By Susenjit Guha
A singer’s relevance and mass appeal long after he is dead and gone can be judged from the song track of commercials that break in between prime time soaps and serials.
Be it hair oil or fun munch companies, they still bank on a line or two from Kishore Kumar’s hit songs sung thirty or forty years ago to hook customers.
Had he been alive today, he would have been 79.
Did he have some magic in his voice which other great singers of his era lacked? Was he --- as believed by many of his fans---a freak genius?
Or, was he just in tune with the changing preferences of a new generation of movie goers?
Bombay films or Bollywood as it is known now, like Hollywood, always amplify and echo popular sentiments. Music was always synonymous with the story line and in sync with the principal characters. The present should not be confused with the past when musicians gave singers a much needed breather, not vice versa.
While conservative India gave stardom to Dilip Kumar and Raj Kapoor in the fifties, the closeted rebels itching to brace up found their hero in Dev Anand.
While most Raj Kapoor productions stuck to nasal Mukesh, Dilip Kumar and Dev Anand rode the crest with the melodious Mohd.Rafi.
Rafi had few parallels during his time.
In the late fifties and sixties when Errol Flynn look-alike Shammi Kapoor became India’s very own on screen Elvis Prestley commanding the highest signing amount as hero, Rafi’s songs made his films memorable. Nasir Hussain’s ‘Dil Deke Dekho’ made Shammi Kapoor a star because he could match his lip movements best with some of Rafi’s greatest fast paced numbers and was blessed with an excellent beat sense.
But during Mohd.Rafi’s heydays when Majrooh Sultanpuri and Hasrat Jaipuri penned the lyrics to the music of all time greats like O P Nayyar and Shankar Jaikishan, Dev Anand experimented with little known Kishore Kumar in his Navketan home productions. Another well known music director, S D Burman, another Dev Anand favourite, spotted raw talent in Kishore Kumar.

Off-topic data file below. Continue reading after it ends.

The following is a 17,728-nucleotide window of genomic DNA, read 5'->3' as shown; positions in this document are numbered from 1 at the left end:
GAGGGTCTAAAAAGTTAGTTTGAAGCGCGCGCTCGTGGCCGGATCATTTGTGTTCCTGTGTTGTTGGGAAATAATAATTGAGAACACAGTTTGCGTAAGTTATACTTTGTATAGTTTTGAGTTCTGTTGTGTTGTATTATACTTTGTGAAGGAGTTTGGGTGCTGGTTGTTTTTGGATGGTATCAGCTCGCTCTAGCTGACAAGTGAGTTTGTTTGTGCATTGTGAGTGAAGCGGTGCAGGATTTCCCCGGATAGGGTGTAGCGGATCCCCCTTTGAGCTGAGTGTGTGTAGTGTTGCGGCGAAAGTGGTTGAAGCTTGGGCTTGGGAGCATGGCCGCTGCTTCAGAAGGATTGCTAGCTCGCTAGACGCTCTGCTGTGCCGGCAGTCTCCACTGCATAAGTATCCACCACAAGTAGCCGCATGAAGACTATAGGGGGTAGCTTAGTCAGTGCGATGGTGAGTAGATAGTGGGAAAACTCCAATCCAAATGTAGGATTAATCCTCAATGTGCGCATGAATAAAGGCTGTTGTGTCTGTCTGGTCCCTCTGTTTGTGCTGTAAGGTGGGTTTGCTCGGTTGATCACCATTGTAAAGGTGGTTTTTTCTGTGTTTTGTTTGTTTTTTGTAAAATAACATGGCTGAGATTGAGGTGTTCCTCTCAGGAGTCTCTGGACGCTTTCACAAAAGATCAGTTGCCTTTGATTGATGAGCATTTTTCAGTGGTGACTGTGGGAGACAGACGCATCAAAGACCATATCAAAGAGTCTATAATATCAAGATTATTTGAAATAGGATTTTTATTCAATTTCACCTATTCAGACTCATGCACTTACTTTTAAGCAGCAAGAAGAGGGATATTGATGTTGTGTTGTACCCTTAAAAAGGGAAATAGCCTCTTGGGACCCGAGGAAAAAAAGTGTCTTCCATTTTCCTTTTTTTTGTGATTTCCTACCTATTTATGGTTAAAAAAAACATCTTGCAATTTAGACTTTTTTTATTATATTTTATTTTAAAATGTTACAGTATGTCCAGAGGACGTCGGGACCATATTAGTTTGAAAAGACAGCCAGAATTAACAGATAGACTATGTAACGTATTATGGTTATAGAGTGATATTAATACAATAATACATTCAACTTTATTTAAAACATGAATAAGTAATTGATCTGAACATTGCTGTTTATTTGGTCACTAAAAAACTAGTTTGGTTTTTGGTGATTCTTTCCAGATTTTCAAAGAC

He was also a complete raw artiste who could sing, play comic roles and dance ahead of his time.
His songs went down well with the closeted rebels who finally swelled the tribes of Hindi film buffs and fans.
But it was some years after the numbers in ‘Guide’, ‘Gambler’ and ‘Padosan’ endeared a new set of fans to a fresh voice in tune with the late sixties, the single Kishore Kumar ‘Zindagi ek safar’ song sung onscreen by an unknown Rajesh Khanna in a guest appearance in the film ‘Andaz’, sent Shammi Kapoor into hibernation.
Mohd. Rafi, the voice behind Shammi Kapoor’s success sadly slipped to the second slot in playback singing soon after. It was said Shammi Kapoor’s fans, put off by his bulging mid-riff, left the cinema halls soon after the song.
And soon after, Shakti Samanta with ‘Aradhana’---the director, who like Nasir Hussain could feel the pulse of the audience---made a superstar of Rajesh Khanna and pushed Kishore Kumar up to the first slot which he occupied till his death in 1987.
They knew the right mix for a super hit movie.
Shakti Samanta repeated the scene from his 1960 Dev Anand-Waheeda Rahman starrer, Jab Pyar Kisise Hota Hai where the chart buster, Rafi’s Jiya o Jiya o Kuchh Bol Do was sung with the hero hanging out of the toy train and the heroine traveling alongside in a Dodge up the winding road to Darjeeling.
He kept the scene and location, but changed the position of the actors in ‘Aradhana’. Perhaps he thought 1969 demanded a makeover. Rajesh Khanna belted out the Kishore Kumar all time favourite ‘Mere Sapno Ki Rani’ from a jeep with Sharmila Tagore inside the toy train.
Mohd. Rafi was the ultimate in melody while Kishore Kumar was sonorous to the hilt.
The swinging 60’s emboldened the rebels in India who defined audience tastes for the next two decades. And they were not averse to yodelling in public.
Songs with a classical bent were passé as screen plays got bolder with heroes and heroines more relaxed enacting song sequences.
There was more action in movies. More heroes vied for attention as more money flowed into the film industry.
Kishore Kumar could adapt and put in the required punches in his songs to suit everyone. Producers, directors and financers found in him a recipe for return on their investments even if the lead artistes were little known.